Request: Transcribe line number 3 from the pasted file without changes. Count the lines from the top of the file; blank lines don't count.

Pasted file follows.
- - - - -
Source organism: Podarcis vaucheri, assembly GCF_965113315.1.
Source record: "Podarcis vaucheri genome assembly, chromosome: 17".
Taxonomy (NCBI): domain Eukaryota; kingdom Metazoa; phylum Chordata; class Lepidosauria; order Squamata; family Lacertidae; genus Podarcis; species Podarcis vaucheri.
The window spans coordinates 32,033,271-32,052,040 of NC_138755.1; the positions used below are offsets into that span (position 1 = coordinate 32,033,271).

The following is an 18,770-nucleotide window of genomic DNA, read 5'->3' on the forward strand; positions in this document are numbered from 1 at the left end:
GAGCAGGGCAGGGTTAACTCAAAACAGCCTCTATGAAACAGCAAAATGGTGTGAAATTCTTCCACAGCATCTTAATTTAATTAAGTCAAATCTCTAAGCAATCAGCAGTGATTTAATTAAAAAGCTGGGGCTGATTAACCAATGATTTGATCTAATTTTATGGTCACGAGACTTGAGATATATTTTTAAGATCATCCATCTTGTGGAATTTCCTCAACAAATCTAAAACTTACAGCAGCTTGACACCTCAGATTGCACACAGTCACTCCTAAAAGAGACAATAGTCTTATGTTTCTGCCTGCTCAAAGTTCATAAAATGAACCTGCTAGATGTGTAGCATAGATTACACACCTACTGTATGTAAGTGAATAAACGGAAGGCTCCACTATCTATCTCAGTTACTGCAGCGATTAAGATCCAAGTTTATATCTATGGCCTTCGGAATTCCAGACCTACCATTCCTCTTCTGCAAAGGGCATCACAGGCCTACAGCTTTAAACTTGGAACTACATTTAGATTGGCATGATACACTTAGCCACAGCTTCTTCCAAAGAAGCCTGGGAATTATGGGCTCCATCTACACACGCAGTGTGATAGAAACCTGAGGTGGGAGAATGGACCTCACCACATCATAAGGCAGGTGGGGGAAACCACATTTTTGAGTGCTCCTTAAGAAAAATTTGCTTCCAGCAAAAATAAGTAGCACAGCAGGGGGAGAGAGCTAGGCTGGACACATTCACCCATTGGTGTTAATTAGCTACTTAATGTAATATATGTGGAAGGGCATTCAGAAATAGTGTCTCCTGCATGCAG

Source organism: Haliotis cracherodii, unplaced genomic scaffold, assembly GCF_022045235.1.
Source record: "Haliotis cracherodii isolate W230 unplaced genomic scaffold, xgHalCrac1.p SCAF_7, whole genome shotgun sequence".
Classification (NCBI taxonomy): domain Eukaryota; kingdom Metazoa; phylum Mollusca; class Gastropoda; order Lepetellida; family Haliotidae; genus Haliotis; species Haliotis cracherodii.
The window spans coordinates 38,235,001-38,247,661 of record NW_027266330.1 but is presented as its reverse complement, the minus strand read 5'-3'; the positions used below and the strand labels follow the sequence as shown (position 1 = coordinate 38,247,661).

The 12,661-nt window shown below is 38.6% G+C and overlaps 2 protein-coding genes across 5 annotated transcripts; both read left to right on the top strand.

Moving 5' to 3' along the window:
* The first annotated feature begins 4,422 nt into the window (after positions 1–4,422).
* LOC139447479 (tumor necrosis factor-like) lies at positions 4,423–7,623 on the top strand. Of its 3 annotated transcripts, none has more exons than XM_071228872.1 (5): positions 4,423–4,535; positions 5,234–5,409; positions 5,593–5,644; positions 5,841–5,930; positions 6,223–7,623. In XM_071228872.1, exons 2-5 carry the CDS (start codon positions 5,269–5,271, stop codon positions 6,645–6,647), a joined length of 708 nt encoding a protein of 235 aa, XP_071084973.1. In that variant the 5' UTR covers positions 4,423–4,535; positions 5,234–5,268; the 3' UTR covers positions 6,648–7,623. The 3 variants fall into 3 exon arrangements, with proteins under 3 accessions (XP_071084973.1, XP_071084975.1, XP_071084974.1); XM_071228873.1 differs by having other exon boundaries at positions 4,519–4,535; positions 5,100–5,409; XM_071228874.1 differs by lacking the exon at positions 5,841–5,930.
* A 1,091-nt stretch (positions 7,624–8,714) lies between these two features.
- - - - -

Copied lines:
Taxonomy (NCBI): domain Eukaryota; kingdom Metazoa; phylum Chordata; class Lepidosauria; order Squamata; family Lacertidae; genus Podarcis; species Podarcis vaucheri.